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Final Four: Does the Plantation Return to Atlanta this Saturday April 6th?

By Comrade Read

As college sports fans gear up for the culmination of the annual march madness NCAA division 1 men’s basketball tournament, this year to be decided at the Georgia Dome in Atlanta, we offer two articles by Dave Zirin on the hyper-exploitation of top flight college athletes. The article paints the NCAA as a good ol’ boys network with corporate sponsorship, making millions, if not billions, off the labor of student athletes.

Last week, Kevin Ware of the Louisville Cardinals, suffered one the most horrific injuries I’ve ever seen on a basketball court. It was so shocking that CBS executives ordered the network to stop replaying the footage as Kevin received emergency care. How much will Mr. Ware receive for this game where he fractured his tibia in half to the point it was left dangling off the end of his knee? Nothing, not one penny, unless you’re like the good ol’ boys who feel that the scholarship he receives is “enough”.  With no income and very little time to find a part time job, these unpaid student workers often resort to taking money and benefits from boosters and fans of the school they play for.

Click this link for more context on the injury of Kevin Ware.

Terelle Pryor, formerly of Ohio State, now a quarterback for the Oakland Raiders – exchanged some sports equipment and jerseys, his own property unless you ask the NCAA, for some tatoo work. And because this happened while he was still working for Ohio State, he was kicked off the team and forced to give up his scholarship. For Terelle, who was planning on entering the NFL draft, this wasn’t overly devastating, but for the Ohio State football team he left behind, they were forced to deal with NCAA sanctions which put them out of contention for a national championship for a specified length of time.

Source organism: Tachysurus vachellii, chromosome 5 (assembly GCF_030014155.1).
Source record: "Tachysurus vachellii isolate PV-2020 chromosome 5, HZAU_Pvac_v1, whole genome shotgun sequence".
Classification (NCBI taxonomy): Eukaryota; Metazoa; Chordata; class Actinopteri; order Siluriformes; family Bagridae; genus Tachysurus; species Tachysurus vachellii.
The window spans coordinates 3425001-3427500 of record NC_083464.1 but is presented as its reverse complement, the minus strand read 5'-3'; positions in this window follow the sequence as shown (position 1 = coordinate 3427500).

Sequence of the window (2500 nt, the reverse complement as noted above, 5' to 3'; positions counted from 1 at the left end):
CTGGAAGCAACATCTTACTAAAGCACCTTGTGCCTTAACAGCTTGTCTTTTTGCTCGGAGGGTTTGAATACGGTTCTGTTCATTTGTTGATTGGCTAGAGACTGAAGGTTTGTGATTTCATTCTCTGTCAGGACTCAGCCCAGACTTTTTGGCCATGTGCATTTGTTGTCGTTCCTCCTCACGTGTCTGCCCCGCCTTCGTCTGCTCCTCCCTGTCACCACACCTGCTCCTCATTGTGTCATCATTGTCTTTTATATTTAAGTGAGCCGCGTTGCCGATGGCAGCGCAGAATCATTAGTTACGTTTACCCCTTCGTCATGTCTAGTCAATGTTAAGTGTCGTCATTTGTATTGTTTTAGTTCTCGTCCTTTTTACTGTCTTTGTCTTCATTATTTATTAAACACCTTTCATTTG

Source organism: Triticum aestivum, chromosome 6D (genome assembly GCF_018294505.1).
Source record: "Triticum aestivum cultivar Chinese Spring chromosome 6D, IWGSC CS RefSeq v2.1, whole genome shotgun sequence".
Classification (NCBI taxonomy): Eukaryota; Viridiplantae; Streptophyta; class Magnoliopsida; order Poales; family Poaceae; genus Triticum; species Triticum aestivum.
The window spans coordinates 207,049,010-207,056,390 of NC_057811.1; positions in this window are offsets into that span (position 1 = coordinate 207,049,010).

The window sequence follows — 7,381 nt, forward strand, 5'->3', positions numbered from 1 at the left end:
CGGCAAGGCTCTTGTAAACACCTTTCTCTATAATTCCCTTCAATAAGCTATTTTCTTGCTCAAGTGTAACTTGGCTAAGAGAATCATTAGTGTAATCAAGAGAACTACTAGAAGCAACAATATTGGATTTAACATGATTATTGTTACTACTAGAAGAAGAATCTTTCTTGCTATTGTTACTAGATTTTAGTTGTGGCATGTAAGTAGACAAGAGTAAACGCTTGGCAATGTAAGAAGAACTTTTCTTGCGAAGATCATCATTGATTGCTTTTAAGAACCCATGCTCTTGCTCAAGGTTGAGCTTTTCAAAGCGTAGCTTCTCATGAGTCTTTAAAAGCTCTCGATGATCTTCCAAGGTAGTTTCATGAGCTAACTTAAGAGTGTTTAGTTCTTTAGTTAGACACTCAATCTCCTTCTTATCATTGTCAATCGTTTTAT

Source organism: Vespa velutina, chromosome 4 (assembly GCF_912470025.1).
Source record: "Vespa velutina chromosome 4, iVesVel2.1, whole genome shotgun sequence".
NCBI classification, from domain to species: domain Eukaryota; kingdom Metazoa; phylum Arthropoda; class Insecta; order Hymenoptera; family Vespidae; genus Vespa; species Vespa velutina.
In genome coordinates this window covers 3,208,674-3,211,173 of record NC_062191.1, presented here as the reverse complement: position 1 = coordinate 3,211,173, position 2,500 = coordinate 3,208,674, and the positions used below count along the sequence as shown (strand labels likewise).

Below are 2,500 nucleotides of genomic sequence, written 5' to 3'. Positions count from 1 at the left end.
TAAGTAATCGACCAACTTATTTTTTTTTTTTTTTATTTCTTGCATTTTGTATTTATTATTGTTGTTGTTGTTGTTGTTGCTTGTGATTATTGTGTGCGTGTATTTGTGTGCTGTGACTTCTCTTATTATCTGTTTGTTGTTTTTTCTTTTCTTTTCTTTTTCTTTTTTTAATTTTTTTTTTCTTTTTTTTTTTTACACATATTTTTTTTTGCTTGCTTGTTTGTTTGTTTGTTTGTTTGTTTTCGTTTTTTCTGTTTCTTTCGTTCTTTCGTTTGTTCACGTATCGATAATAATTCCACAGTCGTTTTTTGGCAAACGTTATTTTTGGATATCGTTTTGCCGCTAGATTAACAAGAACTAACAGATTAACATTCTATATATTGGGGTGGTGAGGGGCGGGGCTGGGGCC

That is the nature of the cartel formerly known as the NCAA. It is high time for these student workers/athletes to have an organization that represents their interest as students who work and generate profits for their University and this cartel (NCAA). Just like Graduate School Assistants (GSA) in the University of California recently organized under the United Auto Workers Union (UAW), student athletes need to unionize in order to demand proper compensation and benefits for their labor. Until this a reality, its safe to say the plantation will definitely be returning to Atlanta this weekend and every sports weekend of major NCAA sports. Tune in,  and check out the link to the article below for more context on this “wicked” (Desmond Howard quote) and hyper-exploitative system.

http://www.thenation.com/article/173307/ncaa-poster-boy-corruption-and-exploitation?page=0,0

Are we gonna let the ACCJC and the State punk us? Hell no!

Below is text and a link to a flier – written by an AS member – that will be circulated at tomorrow’s (3/14/13) CCSF anti-austerity rally.  The rally will converge on Civic Center, in front of San Francisco City Hall at 4pm.  For more information see here.  This continues our coverage of the ongoing struggle at CCSF.  Please join the discussion and check back for more updates!